It seems the Oscar nominations are out today. I've seen seven of the 10 nominees thus far, including The Kids Are All Right, which I had a chance to finally watch last night. (No spoilers except what you've seen in the trailer.)
I was ultimately disappointed by this film, which is I suppose what happens when you see a film that's been hyped for as Oscar-bait so long after it's been out. My main complaint with the film was that all of the characters felt like flat stereotypes to me -- except for Mark Ruffalo's character, Paul. Paul was, in many ways, the character with the most depth, whereas both Julianne Moore and Annette Bening's characters came of mostly as stereotypes of a lesbians (the exchange about the Joni Mitchell record is what did it for me). Bening's character comes off as a villain for much of the film, and Moore's character, while at first we feel sorry for her, she does ultimately betray her entire family.
But even though Ruffalo has the most interesting role to play, the film offers little in the way of resolution for his character. Instead, his character feels like a red herring, and we're actually supposed to focus on the family portrayed, which would work, expect there's been little in the way of realistic character development with any of them.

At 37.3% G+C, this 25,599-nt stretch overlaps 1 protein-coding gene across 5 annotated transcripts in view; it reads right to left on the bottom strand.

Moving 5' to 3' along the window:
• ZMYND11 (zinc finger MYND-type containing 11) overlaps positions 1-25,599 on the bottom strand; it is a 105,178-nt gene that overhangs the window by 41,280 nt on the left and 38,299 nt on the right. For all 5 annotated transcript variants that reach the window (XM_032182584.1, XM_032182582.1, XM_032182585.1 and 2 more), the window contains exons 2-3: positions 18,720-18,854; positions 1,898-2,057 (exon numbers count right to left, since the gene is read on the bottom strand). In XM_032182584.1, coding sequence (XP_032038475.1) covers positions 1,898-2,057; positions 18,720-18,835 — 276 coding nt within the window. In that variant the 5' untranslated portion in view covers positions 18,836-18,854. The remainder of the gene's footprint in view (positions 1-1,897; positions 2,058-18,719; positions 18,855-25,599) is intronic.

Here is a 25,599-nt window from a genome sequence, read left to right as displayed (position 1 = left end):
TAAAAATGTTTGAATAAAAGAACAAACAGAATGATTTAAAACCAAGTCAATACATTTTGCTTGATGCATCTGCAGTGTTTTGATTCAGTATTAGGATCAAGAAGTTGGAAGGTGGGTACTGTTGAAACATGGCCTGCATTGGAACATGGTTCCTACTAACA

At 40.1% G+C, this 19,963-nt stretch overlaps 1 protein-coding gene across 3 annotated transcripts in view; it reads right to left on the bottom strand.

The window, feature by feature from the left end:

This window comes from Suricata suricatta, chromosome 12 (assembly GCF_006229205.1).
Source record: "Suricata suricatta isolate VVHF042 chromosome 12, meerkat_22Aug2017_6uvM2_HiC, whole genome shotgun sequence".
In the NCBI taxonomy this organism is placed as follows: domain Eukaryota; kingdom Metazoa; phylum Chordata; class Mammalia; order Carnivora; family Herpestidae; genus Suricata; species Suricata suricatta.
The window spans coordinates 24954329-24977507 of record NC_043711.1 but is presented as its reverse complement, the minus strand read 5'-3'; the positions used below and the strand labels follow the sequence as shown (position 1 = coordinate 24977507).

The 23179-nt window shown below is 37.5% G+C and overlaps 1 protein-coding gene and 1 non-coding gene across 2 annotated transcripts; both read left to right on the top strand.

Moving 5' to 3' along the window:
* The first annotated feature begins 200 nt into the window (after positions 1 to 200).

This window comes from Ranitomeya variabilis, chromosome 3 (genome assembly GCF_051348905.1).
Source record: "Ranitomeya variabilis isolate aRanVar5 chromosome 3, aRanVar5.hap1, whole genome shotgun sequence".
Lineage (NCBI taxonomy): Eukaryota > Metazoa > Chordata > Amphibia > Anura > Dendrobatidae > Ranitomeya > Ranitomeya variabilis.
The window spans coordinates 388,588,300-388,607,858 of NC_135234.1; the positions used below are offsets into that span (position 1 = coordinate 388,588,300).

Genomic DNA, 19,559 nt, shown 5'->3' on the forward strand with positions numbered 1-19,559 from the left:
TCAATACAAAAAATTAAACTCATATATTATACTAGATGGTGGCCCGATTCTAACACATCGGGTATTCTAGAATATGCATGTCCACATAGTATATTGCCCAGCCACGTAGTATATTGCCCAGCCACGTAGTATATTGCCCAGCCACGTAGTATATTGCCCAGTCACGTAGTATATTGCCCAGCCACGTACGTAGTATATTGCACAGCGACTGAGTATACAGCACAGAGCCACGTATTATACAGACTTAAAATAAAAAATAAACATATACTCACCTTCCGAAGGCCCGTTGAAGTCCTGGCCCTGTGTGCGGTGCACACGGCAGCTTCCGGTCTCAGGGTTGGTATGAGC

Ultimately, this film to me felt like a missed opportunity. It's not uncommon for couples -- especially lesbian couples, since women's sexuality sometimes fluctuates over time (keep in mind I'm not saying this is true of all women) -- to begin to want and need different things sexually over the course of the relationship. After all, sexuality is complex and long-term relationships go through changes over time. The combination of those two things in the film's setup should have made for a fascinating means for delving into those ideas. But the way Moore's character went about that exploration, through betrayal rather than an open discussion with her partner, instead makes the show more like a traditional story about a family that goes through an affair.
The movie didn't quite do it for me. But it's still great to see a film about an LGBT family nominated for an Oscar.